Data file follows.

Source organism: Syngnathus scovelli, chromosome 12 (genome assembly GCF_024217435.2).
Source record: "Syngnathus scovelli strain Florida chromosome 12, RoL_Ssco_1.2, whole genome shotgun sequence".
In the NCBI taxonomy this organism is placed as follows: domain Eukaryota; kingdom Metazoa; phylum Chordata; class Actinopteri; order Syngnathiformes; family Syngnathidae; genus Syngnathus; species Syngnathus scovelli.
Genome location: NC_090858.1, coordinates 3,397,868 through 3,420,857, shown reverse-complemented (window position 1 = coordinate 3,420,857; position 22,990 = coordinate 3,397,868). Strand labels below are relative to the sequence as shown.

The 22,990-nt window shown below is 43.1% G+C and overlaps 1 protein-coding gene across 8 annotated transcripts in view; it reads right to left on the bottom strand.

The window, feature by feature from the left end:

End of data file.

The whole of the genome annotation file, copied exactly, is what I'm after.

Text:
Source organism: Syngnathus scovelli, chromosome 12 (genome assembly GCF_024217435.2).
Source record: "Syngnathus scovelli strain Florida chromosome 12, RoL_Ssco_1.2, whole genome shotgun sequence".
In the NCBI taxonomy this organism is placed as follows: domain Eukaryota; kingdom Metazoa; phylum Chordata; class Actinopteri; order Syngnathiformes; family Syngnathidae; genus Syngnathus; species Syngnathus scovelli.
Genome location: NC_090858.1, coordinates 3,397,868 through 3,420,857, shown reverse-complemented (window position 1 = coordinate 3,420,857; position 22,990 = coordinate 3,397,868). Strand labels below are relative to the sequence as shown.

The 22,990-nt window shown below is 43.1% G+C and overlaps 1 protein-coding gene across 8 annotated transcripts in view; it reads right to left on the bottom strand.

The window, feature by feature from the left end: